The United States of America and the Dominican Republic, recognizing that the measures herein provided for their common defense and united resistance to aggression are taken for the further purpose of laying the bases for a just and enduring peace, agree, since such measures cannot be effective or such a peace flourish under the burden of an excessive debt, that upon the payments above provided all fiscal obligations of the Dominican Republic hereunder shall be discharged; and for the same purpose they further agree, in conformity with the principles and program set forth in Resolution XXV on Economic and Financial Cooperation of the Second Meeting of the Ministers of Foreign Affairs of the American Republics at Habana, July 1940,3 to cooperate with each other and with other nations to negotiate fair and equitable commodity agreements with respect to the products of either of them and of other nations in which marketing problems exist, and to cooperate with each other and with other nations to relieve the [Page 255] distress and want caused by the war wherever, and as soon as, such relief will be succor to the oppressed and will not aid the aggressor.
The Dominican Republic undertakes that it will not, without the consent of the President of the United States of America, transfer title to or possession of any defense article or defense information received under this agreement, or permit its use by anyone not an officer, employee, or agent of the Dominican Republic.
If, as a result of the transfer to the Dominican Republic of any defense article or defense information, it is necessary for the Dominican Republic to take any action or make any payment in order fully to protect any of the rights of any citizen of the United States of America who has patent rights in and to any such defense article or information, the Dominican Republic will do so, when so requested by the President of the United States of America.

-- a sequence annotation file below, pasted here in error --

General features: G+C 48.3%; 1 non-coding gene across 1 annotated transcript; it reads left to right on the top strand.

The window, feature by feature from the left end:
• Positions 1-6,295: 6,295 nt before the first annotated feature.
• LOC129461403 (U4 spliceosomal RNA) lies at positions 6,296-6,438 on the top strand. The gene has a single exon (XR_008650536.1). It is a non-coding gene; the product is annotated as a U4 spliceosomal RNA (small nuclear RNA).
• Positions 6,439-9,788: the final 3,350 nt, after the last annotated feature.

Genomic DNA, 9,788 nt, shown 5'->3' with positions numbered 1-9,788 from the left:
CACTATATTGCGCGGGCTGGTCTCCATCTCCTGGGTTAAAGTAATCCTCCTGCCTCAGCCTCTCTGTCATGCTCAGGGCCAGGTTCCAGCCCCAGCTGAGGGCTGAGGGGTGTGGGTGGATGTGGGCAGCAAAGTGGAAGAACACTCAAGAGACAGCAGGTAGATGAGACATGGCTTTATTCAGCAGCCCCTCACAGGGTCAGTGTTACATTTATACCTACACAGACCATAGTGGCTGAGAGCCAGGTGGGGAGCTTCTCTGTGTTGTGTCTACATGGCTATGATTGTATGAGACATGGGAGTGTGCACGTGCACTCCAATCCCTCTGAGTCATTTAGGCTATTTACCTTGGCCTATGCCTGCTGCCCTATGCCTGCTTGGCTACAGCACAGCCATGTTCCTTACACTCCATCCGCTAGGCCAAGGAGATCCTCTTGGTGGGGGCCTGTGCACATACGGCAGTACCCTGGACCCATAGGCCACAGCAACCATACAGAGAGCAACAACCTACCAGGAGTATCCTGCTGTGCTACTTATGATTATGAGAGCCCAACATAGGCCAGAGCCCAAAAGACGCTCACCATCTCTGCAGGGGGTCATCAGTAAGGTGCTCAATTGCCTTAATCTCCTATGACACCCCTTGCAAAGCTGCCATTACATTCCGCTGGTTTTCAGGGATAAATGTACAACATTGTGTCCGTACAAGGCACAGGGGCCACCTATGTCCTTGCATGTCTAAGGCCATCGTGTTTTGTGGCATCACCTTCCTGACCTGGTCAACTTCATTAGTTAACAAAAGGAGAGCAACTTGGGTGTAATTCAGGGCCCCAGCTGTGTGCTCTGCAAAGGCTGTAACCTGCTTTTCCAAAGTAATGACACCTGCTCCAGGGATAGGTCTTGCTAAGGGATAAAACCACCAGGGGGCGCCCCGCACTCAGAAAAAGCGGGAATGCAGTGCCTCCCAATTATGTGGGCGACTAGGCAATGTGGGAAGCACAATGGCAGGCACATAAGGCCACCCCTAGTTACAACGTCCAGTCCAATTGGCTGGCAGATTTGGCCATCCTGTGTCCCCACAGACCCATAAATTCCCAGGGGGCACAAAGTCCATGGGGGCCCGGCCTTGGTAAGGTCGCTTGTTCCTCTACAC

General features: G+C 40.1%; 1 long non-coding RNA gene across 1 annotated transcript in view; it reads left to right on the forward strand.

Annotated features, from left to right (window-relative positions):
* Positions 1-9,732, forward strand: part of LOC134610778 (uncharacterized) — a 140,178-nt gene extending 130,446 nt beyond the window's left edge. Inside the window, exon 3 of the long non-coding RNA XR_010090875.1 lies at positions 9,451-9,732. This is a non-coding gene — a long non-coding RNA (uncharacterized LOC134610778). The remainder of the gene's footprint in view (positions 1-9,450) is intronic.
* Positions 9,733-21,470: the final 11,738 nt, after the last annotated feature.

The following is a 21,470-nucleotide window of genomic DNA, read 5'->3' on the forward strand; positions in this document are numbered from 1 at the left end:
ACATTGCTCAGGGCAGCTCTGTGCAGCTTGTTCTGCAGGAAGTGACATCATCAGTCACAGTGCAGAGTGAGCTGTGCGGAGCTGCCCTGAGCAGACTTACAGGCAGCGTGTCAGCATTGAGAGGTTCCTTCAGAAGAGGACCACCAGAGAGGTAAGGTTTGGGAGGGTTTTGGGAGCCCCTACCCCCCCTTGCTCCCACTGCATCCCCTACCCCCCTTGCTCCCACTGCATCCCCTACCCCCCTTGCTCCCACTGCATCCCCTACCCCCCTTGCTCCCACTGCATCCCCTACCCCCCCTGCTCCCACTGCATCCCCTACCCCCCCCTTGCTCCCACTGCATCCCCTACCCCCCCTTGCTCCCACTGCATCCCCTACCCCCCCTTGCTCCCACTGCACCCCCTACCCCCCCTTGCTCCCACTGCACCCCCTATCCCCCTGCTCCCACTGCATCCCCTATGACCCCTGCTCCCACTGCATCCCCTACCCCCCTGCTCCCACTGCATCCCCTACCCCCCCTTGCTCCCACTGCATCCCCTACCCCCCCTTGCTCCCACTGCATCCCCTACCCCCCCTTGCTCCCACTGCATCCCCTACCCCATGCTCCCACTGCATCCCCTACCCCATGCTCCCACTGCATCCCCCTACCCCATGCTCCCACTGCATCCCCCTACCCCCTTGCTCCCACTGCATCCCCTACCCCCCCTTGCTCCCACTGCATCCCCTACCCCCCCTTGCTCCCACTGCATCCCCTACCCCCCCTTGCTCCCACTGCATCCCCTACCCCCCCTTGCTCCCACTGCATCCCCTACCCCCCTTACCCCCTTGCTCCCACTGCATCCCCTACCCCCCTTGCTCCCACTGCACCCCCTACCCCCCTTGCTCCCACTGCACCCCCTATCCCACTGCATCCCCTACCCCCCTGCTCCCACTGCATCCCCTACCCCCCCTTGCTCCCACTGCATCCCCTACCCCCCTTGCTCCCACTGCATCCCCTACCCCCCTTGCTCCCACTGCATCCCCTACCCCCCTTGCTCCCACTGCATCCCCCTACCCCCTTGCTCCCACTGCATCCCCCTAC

Should circumstances arise in which the United States of America in its own defense or in the defense of the Americas shall require defense articles or defense information which the Dominican Republic is in a position to supply, the Dominican Republic will make such defense articles and defense information available to the United States of America on terms similar to those expressed in this agreement.
This Agreement shall continue in force from the date on which it is signed until a date agreed upon between the two Governments.
Signed and sealed at Washington in duplicate, in the English and Spanish languages, this second day of August, 1941.
Acting Secretary of State of the United States of America
On Behalf of the Dominican Republic:
Envoy Extraordinary and Minister Plenipotentiary of the Dominican Republic at Washington
- For correspondence on this Conference, see Foreign Relations, 1938, vol. v, pp. 1 ff.; for text of the Declaration of Lima, see Report of the Delegation of the United States of America to the Eighth International Conference of American States, Lima, Peru, December 9–27, 1938 (Washington, Government Printing Office, 1941), p. 189.↩
- 55 Stat. 31.↩
- For correspondence on this Meeting, see Foreign Relations, 1940, vol. v, pp. 180 ff.; for Resolution XXV, see Department of State Bulletin, August 24, 1940, p. 141.↩